...A polymer with a stable skeleton and highly electroactive functional group can potentially be a high-power cathode candidate because its redox reaction intrinsically has faster kinetics than inorganic intercalation cathodes. For example, anthraquinone can show electrochemical redox activity at a fast scan rate of 1000 mV/s in cyclic voltammetry tests in acetonitrile, and nitroxide radical polymer can still retain 97% of its theoretical capacity even at a charge rate of 1200 C and discharge rate of 60 C in aqueous electrolyte. Moreover, the robust backbone of the polymer can prevent the unwanted dissolution in nonaqueous electrolyte that is always suffered by small molecules, and thereby achieve good cycling stability.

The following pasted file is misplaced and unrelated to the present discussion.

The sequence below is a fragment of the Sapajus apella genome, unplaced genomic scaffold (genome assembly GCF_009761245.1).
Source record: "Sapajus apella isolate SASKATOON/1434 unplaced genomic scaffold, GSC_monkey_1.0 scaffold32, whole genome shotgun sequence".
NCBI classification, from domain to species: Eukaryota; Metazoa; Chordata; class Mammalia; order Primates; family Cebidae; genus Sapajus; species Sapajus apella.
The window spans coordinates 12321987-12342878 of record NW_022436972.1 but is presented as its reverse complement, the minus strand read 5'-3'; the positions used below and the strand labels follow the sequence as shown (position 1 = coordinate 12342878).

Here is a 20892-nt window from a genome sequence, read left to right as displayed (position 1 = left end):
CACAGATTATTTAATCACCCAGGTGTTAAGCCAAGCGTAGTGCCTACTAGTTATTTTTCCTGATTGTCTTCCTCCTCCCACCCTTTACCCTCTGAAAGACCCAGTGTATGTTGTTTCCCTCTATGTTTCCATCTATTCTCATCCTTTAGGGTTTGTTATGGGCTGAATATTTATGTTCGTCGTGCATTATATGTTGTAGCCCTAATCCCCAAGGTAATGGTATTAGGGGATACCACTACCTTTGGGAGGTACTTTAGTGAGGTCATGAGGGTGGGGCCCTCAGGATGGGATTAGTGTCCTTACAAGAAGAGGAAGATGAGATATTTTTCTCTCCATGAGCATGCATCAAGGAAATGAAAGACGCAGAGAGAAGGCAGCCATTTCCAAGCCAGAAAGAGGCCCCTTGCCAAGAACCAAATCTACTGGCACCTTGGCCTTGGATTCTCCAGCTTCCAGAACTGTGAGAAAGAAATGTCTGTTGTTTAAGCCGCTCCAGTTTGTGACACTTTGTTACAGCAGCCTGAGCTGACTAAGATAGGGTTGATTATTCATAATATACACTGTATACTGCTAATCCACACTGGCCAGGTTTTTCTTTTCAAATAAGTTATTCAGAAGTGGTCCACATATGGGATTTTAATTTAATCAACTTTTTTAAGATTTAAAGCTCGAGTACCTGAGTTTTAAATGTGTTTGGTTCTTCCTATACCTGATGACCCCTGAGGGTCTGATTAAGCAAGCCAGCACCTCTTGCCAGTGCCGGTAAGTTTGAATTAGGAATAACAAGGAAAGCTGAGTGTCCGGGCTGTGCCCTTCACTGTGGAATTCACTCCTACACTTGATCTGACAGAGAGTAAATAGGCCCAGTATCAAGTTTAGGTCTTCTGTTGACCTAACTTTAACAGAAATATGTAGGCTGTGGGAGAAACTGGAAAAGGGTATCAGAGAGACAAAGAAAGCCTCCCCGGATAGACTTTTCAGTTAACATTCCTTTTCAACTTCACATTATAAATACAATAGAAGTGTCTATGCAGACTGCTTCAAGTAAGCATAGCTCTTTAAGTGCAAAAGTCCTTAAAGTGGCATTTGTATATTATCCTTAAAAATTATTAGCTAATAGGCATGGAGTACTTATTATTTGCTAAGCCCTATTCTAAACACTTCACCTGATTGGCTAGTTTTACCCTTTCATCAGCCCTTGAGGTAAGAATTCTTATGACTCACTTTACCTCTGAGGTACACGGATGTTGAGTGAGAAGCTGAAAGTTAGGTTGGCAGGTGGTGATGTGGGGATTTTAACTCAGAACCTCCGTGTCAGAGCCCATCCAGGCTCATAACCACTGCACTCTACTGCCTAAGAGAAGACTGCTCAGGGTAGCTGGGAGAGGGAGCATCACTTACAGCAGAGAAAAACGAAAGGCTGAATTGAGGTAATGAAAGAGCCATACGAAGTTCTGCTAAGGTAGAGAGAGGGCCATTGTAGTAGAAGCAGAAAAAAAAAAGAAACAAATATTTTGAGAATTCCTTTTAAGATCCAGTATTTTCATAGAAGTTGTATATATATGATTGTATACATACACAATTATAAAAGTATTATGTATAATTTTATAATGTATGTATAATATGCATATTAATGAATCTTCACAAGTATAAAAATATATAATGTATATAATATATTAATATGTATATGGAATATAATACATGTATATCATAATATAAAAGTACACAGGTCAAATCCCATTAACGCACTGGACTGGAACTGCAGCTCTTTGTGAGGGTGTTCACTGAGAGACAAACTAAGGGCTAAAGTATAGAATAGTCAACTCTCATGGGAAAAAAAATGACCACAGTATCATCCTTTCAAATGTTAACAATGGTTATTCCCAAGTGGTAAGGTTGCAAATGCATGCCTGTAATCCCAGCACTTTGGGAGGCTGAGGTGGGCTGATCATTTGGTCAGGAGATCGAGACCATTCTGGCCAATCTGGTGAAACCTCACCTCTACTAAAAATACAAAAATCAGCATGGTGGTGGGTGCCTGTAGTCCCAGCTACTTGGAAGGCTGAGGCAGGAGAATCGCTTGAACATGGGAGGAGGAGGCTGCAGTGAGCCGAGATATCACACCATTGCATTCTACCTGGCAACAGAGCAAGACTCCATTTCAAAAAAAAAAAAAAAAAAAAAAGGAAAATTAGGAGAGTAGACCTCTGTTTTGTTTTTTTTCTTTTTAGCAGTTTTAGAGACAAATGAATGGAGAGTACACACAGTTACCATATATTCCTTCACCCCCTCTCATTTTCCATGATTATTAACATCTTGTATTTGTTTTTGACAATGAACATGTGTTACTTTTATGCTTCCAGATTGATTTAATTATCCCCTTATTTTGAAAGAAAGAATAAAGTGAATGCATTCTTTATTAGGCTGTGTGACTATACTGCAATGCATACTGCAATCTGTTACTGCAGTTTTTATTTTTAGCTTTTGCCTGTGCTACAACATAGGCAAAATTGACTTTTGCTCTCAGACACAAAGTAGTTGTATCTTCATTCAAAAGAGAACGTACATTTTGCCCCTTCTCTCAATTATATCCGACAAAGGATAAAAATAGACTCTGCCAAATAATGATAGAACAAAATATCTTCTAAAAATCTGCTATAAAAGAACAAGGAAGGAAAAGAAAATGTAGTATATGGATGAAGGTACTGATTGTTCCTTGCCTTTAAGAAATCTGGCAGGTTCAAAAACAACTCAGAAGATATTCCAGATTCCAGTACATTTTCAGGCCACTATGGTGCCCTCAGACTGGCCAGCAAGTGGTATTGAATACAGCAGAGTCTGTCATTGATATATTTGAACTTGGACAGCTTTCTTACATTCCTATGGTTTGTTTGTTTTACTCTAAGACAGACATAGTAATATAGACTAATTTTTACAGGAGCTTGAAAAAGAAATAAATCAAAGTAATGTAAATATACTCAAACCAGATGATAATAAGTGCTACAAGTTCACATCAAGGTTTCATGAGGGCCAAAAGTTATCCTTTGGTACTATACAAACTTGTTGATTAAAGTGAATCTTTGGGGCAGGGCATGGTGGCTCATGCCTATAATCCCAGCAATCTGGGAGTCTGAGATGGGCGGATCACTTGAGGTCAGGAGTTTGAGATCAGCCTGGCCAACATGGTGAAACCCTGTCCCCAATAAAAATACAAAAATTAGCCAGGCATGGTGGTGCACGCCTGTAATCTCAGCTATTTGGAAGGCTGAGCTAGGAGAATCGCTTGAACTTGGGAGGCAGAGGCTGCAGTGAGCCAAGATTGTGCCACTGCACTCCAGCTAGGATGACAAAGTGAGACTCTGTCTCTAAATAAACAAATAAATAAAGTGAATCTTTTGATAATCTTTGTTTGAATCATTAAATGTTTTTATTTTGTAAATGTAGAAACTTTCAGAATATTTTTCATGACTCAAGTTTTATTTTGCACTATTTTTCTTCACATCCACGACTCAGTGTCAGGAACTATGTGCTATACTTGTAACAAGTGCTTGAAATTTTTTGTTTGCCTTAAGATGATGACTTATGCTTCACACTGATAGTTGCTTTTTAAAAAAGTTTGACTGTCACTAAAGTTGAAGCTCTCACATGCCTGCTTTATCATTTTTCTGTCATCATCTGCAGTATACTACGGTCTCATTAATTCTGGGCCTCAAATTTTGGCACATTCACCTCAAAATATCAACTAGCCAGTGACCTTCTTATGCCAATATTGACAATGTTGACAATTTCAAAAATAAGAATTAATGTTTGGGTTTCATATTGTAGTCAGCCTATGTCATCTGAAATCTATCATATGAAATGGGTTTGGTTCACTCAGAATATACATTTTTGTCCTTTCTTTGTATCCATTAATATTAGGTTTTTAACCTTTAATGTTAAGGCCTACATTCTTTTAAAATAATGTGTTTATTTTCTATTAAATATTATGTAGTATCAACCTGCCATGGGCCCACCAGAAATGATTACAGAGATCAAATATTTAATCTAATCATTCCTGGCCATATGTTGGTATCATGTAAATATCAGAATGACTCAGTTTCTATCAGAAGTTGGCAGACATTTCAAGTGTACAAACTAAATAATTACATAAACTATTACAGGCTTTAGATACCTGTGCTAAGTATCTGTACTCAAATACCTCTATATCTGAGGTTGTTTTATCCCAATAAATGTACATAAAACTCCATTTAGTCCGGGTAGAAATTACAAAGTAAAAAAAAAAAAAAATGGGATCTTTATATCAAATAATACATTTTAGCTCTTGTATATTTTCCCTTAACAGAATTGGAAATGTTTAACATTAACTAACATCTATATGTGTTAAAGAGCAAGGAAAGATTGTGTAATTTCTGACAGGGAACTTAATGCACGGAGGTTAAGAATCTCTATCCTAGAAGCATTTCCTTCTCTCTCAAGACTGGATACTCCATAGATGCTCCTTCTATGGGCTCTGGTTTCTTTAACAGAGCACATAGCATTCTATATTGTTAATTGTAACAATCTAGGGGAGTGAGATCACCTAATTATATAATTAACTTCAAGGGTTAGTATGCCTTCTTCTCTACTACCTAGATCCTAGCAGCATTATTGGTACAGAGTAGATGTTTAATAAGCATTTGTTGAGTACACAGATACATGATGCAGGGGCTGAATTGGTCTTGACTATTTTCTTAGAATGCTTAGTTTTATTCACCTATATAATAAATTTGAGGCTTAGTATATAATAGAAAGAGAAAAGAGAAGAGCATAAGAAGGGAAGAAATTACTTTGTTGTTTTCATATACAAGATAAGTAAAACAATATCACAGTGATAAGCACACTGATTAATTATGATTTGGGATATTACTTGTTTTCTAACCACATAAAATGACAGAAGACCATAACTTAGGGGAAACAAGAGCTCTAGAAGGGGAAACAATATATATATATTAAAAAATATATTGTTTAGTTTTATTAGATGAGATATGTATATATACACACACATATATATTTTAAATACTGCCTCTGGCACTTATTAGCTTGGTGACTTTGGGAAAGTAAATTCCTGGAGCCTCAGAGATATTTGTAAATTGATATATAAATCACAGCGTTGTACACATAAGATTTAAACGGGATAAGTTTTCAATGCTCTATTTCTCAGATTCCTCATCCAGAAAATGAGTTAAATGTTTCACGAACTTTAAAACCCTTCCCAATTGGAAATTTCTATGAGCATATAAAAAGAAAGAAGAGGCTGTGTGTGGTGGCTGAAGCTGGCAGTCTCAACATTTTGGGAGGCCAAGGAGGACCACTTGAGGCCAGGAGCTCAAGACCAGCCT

—Song et al.

The researchers had earlier reported some polymers showing high capacity, high Coulombic efficiency, and good cycling stability, but the high-rate performance was unsatisfactory. While other work has shown the ability of graphene to function as a conductive additive, active material loading in the electrode composite was only 10%, while the graphene loading was as high as 60%.

In this new study, Song et al. demonstrated a general one-pot synthesis of polymer−graphene nanocomposites with highly dispersed graphene. They synthesized the polymer–graphene nanocomposites through a simple in situ polymerization in the presence of graphene sheets; the highly dispersed graphene sheets in the nanocomposite drastically enhanced the electronic conductivity and allowed the electrochemical activity of the polymer cathode to be efficiently utilized, allowing for ultrafast charging and discharging.